Appropriately, our next stop is an ortho-centre for landmine victims. Mr. Nahik, who is making plastic feet when we arrive, tells us he lost his leg in the early nineties, walking home from work. He got caught up in Mujahideen crossfire and was shot in the thigh. It took him two days to get hospital. He shows us a lane of parallel bars where peasant kids are learning to walk again. They’d stepped on mines in their fields. One lad, who can be barely more than twelve years old, is struggling. He has nothing below the waist. His legs - two metal poles.
I’ll be honest, I’m an arty-farty ponce who reads about the horrors of the world through the papers. This is a bit much for me to stomach. Struggling to keep myself together, I can’t look Sam in the eyes. He’s been in the media for 25 years, as a TV director, cameraman and press photographer. He’s seen it all. I don’t want to let the side down. When I’ve just about got myself composed, I look over at Sammy. He is in tears.
More horrors in a refugee camp on the outskirts of the city. The camp director complains that he’s received no food aid for eight months. There must be two hundred people living in this complex of tents. I say ‘tents’ – but really these shelters are made of polythene bags, rags and old sheets. Sam begins taking photos; soon a gang of kids start gathering around him, fascinated. He takes a photo of three kids beating a rhythm on an aid tin. It says: ‘USA’ on the side. Symbolically it’s empty. It seems to sum up the situation.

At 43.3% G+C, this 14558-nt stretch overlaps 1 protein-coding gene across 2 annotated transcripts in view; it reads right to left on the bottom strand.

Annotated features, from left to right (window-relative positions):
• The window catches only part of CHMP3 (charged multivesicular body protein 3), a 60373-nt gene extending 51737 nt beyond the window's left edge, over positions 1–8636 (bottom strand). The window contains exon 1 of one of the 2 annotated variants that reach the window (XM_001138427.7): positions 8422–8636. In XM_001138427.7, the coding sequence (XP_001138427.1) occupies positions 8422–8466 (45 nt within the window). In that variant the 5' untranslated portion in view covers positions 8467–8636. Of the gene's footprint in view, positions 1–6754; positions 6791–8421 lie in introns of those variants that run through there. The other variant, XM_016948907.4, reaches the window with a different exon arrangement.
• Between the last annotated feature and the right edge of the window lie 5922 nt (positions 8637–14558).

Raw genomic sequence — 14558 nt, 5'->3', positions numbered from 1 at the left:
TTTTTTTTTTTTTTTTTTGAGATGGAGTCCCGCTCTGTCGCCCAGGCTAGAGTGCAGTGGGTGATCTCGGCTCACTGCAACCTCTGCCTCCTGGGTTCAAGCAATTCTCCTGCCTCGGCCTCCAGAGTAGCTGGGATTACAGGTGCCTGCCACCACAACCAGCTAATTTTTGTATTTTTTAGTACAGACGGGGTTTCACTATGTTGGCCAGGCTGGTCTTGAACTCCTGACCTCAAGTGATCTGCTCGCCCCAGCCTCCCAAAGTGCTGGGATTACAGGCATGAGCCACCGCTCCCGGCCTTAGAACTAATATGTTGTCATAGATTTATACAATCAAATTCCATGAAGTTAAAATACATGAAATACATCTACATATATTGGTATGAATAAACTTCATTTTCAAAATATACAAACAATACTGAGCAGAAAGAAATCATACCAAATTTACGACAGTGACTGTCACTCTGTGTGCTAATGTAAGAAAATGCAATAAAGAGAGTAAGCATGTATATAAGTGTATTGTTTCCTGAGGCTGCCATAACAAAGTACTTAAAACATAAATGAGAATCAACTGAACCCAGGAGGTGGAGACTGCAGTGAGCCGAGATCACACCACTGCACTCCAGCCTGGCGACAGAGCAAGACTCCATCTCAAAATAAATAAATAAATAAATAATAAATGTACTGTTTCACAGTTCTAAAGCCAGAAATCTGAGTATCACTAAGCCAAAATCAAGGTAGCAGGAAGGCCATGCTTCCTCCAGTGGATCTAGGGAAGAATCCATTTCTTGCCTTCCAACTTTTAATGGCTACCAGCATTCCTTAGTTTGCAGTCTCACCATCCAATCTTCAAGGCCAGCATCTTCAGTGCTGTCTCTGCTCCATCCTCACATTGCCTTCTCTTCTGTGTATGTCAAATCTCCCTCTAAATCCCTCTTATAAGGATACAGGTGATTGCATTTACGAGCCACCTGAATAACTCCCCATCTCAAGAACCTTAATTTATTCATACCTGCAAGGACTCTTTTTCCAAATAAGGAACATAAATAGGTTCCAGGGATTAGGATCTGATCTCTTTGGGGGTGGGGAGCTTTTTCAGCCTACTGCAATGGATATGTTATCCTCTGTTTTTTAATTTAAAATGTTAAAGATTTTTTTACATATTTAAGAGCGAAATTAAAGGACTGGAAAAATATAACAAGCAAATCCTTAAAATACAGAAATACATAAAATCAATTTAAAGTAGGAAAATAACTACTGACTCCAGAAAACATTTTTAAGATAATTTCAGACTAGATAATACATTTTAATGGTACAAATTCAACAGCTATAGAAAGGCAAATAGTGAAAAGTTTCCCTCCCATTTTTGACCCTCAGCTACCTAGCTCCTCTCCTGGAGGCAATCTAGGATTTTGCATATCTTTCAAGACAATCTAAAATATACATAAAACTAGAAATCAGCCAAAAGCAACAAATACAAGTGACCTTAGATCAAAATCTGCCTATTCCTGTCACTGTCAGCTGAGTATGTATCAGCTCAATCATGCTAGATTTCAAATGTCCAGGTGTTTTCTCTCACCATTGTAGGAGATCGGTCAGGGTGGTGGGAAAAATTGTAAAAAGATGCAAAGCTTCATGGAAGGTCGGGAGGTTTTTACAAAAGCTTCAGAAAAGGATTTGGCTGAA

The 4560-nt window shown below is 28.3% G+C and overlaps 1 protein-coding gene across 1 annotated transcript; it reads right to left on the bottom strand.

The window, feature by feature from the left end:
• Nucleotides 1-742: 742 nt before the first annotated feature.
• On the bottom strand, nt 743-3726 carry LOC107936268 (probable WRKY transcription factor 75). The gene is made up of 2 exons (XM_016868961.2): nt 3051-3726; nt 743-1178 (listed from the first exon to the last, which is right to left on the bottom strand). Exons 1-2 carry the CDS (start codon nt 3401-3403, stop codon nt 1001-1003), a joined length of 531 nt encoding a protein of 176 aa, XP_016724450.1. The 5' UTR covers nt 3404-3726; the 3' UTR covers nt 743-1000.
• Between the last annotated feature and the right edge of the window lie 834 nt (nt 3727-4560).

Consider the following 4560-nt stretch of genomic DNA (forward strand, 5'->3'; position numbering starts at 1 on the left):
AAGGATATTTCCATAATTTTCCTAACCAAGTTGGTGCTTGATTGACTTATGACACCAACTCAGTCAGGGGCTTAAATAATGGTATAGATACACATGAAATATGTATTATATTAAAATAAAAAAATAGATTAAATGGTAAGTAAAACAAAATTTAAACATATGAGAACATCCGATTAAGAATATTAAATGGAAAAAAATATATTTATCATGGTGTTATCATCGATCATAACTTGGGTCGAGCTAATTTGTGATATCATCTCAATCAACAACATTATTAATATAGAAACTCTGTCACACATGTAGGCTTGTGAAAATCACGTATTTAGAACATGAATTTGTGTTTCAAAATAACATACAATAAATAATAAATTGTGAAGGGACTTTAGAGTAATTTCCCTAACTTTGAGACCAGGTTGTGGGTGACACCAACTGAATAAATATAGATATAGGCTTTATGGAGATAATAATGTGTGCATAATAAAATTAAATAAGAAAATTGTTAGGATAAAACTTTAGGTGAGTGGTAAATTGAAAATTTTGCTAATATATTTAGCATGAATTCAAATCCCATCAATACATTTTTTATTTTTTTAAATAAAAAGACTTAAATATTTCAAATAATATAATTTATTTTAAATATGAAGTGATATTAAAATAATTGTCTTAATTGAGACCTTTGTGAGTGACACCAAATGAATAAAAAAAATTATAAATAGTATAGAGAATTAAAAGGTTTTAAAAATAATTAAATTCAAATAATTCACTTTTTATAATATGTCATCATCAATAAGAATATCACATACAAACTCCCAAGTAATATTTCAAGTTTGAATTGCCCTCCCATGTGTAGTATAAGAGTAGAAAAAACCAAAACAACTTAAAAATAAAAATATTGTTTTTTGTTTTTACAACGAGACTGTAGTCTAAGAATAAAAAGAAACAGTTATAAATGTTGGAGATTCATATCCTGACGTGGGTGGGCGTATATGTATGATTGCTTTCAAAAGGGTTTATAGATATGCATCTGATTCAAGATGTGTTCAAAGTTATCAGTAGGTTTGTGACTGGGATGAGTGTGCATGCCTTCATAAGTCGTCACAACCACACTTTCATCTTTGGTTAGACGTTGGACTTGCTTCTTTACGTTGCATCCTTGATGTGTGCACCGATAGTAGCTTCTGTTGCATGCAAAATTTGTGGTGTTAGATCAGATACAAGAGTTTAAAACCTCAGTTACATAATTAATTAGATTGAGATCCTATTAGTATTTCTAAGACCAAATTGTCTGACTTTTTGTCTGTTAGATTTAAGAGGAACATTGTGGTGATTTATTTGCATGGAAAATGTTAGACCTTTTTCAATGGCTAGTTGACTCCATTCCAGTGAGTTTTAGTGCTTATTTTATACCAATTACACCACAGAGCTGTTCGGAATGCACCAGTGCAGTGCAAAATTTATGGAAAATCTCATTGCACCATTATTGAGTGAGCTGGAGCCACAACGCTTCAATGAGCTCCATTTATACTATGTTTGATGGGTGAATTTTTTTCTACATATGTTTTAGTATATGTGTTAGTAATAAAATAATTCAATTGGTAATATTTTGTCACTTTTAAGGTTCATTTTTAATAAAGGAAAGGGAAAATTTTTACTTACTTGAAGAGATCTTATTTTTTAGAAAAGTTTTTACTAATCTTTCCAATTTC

We’re packing up, ready to leave the camp when – an almost supernatural event – a small girl slowly walks up to us with a baby in her arms. The girl has a weird glassy stare. The kids surrounding Sam back off. They’re scared. The girl walks in a slow, measured fashion - an agony behind her eyes. Coming closer and closer towards us. The baby’s not moving, screaming or crying.
She’s just a couple of yards away now. Slowly, sadly. the girl holds the child up to us. What does she want us to do? Does she want us to take it? We’re frightened now. We too start backing away. It’s too painful to bear; too painful to look at. As we back away, still the girl stares – and we never ask the question - “Is the child alive or dead?” Typically for Westerners, we hurry away.
Back home, armed with anecdotes and photos, I rewrite the play, and Sam puts on an exhibition in Edinburgh’s Gilded Balloon. On the launch night of the Festival there is a big piss-up in the room where Sam’s photo exhibition is hanging.
People are carousing, drinking, having a good time. I am in mid-pint – enjoying myself thoroughly, when I look across the room. I catch the eye of one of the photos. It is the girl. In the refugee camp. Proffering the baby. Still the girl stares. I put my pint down. And leave.